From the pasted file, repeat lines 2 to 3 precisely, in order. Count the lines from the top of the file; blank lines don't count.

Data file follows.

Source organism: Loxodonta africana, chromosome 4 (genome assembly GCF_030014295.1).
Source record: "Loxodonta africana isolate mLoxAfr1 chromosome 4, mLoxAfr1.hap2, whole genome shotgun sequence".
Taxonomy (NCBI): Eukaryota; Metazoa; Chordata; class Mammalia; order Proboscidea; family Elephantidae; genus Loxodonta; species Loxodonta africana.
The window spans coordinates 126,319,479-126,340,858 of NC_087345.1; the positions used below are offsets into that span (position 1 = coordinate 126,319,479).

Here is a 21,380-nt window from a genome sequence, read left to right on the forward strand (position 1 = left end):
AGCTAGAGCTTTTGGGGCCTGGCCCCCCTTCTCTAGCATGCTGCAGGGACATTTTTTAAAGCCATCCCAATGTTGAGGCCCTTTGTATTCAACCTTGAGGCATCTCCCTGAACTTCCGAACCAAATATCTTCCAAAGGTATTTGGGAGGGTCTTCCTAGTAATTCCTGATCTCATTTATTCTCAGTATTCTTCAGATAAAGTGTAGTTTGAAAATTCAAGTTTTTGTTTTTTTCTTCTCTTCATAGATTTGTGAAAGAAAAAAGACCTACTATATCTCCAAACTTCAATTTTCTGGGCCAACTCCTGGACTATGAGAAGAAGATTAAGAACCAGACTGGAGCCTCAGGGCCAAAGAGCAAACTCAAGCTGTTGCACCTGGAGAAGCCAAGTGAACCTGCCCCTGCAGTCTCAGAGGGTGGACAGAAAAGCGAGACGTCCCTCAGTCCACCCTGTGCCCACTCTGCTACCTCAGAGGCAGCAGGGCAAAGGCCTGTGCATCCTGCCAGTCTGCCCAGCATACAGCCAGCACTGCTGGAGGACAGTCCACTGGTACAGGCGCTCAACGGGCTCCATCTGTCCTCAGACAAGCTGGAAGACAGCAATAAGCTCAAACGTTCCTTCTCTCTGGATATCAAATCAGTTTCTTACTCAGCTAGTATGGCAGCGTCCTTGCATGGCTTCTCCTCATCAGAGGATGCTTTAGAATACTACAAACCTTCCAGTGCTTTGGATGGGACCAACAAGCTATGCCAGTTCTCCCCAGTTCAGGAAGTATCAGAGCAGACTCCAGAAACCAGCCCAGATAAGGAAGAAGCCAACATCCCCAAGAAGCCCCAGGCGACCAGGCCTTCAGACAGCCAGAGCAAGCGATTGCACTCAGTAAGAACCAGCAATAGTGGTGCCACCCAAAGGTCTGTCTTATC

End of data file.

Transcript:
Source record: "Loxodonta africana isolate mLoxAfr1 chromosome 4, mLoxAfr1.hap2, whole genome shotgun sequence".
Taxonomy (NCBI): Eukaryota; Metazoa; Chordata; class Mammalia; order Proboscidea; family Elephantidae; genus Loxodonta; species Loxodonta africana.